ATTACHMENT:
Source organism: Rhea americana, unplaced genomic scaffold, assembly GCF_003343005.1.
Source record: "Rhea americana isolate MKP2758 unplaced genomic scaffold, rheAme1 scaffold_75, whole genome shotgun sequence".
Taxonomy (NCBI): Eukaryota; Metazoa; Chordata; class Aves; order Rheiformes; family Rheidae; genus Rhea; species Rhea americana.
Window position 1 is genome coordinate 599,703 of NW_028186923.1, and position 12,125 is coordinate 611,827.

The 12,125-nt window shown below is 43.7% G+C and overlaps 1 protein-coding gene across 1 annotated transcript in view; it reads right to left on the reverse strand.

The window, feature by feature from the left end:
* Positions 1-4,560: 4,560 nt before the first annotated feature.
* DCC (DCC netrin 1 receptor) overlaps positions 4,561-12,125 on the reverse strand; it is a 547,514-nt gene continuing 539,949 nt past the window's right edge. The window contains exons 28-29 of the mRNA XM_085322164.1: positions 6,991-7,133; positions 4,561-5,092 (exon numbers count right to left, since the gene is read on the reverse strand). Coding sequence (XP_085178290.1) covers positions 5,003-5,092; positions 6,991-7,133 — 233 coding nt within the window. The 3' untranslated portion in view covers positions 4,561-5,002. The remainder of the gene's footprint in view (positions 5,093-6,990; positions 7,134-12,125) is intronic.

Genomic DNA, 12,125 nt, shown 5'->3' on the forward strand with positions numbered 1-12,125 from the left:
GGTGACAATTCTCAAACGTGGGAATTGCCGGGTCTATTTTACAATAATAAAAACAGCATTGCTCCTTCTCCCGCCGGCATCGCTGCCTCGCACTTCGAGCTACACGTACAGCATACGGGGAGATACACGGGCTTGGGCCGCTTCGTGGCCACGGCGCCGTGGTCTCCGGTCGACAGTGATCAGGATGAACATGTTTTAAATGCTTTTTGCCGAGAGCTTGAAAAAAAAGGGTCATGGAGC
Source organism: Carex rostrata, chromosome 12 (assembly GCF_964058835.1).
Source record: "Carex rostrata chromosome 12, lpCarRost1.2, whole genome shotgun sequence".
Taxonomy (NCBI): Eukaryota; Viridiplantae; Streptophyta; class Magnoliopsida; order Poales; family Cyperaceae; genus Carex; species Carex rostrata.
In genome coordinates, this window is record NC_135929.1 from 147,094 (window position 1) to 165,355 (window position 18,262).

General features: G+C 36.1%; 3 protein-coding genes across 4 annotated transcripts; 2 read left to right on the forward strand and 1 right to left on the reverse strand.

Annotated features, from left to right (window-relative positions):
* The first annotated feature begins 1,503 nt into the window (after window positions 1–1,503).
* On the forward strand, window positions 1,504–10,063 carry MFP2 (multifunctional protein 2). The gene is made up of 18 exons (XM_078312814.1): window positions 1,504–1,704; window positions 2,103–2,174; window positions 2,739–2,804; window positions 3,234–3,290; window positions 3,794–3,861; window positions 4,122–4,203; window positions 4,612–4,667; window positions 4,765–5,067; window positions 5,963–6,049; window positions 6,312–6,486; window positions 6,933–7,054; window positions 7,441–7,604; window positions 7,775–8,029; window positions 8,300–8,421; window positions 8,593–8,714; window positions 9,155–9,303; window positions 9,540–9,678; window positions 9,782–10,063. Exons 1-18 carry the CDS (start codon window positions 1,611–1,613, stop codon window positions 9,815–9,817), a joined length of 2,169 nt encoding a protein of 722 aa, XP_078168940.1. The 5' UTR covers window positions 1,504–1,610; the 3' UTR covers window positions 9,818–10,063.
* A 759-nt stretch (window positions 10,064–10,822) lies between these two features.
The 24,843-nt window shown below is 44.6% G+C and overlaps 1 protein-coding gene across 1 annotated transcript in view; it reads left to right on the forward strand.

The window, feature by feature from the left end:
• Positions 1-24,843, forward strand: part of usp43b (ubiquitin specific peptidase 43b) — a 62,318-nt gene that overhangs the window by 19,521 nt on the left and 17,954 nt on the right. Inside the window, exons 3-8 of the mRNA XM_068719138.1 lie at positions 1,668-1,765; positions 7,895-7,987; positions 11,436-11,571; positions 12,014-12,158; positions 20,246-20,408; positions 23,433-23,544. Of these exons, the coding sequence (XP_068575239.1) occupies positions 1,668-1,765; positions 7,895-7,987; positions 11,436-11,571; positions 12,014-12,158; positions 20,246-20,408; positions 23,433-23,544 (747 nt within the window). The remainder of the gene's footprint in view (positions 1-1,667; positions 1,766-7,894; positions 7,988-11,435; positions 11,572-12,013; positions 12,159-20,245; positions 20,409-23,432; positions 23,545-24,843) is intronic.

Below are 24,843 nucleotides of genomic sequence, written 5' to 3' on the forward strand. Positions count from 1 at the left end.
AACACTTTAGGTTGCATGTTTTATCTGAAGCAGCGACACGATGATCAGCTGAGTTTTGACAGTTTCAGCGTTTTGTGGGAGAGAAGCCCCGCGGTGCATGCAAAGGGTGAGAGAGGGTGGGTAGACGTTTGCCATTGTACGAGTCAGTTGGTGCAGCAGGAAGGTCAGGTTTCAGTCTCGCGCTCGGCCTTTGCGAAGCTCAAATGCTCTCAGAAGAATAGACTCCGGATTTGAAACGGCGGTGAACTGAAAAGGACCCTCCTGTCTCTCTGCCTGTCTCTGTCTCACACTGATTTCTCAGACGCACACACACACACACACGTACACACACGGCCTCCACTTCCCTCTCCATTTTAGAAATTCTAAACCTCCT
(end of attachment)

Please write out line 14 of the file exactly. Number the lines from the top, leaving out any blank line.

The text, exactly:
In genome coordinates, this window is record NC_135929.1 from 147,094 (window position 1) to 165,355 (window position 18,262).